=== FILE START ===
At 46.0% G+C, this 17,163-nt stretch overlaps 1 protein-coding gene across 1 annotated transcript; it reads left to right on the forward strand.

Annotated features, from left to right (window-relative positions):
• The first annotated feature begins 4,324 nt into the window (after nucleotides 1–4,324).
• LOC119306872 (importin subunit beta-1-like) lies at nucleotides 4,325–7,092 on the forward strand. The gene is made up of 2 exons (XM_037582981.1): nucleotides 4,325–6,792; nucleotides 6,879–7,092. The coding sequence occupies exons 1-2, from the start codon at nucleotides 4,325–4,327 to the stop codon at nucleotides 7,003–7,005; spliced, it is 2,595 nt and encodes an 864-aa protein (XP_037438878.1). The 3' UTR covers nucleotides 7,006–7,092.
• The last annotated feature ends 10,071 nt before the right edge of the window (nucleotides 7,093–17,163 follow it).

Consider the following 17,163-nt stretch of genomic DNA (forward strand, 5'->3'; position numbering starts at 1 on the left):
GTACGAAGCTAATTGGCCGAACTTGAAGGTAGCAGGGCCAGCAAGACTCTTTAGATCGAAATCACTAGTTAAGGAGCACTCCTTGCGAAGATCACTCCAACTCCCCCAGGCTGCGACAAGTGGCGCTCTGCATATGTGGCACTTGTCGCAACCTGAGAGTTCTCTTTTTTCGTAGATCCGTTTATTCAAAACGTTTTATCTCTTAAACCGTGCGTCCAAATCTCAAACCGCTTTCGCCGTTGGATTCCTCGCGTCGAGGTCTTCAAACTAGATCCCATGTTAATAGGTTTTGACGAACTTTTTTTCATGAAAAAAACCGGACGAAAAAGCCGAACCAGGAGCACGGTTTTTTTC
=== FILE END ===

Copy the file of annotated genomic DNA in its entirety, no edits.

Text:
At 46.0% G+C, this 17,163-nt stretch overlaps 1 protein-coding gene across 1 annotated transcript; it reads left to right on the forward strand.

Annotated features, from left to right (window-relative positions):
• The first annotated feature begins 4,324 nt into the window (after nucleotides 1–4,324).
• LOC119306872 (importin subunit beta-1-like) lies at nucleotides 4,325–7,092 on the forward strand. The gene is made up of 2 exons (XM_037582981.1): nucleotides 4,325–6,792; nucleotides 6,879–7,092. The coding sequence occupies exons 1-2, from the start codon at nucleotides 4,325–4,327 to the stop codon at nucleotides 7,003–7,005; spliced, it is 2,595 nt and encodes an 864-aa protein (XP_037438878.1). The 3' UTR covers nucleotides 7,006–7,092.
• The last annotated feature ends 10,071 nt before the right edge of the window (nucleotides 7,093–17,163 follow it).

Consider the following 17,163-nt stretch of genomic DNA (forward strand, 5'->3'; position numbering starts at 1 on the left):
GTACGAAGCTAATTGGCCGAACTTGAAGGTAGCAGGGCCAGCAAGACTCTTTAGATCGAAATCACTAGTTAAGGAGCACTCCTTGCGAAGATCACTCCAACTCCCCCAGGCTGCGACAAGTGGCGCTCTGCATATGTGGCACTTGTCGCAACCTGAGAGTTCTCTTTTTTCGTAGATCCGTTTATTCAAAACGTTTTATCTCTTAAACCGTGCGTCCAAATCTCAAACCGCTTTCGCCGTTGGATTCCTCGCGTCGAGGTCTTCAAACTAGATCCCATGTTAATAGGTTTTGACGAACTTTTTTTCATGAAAAAAACCGGACGAAAAAGCCGAACCAGGAGCACGGTTTTTTTC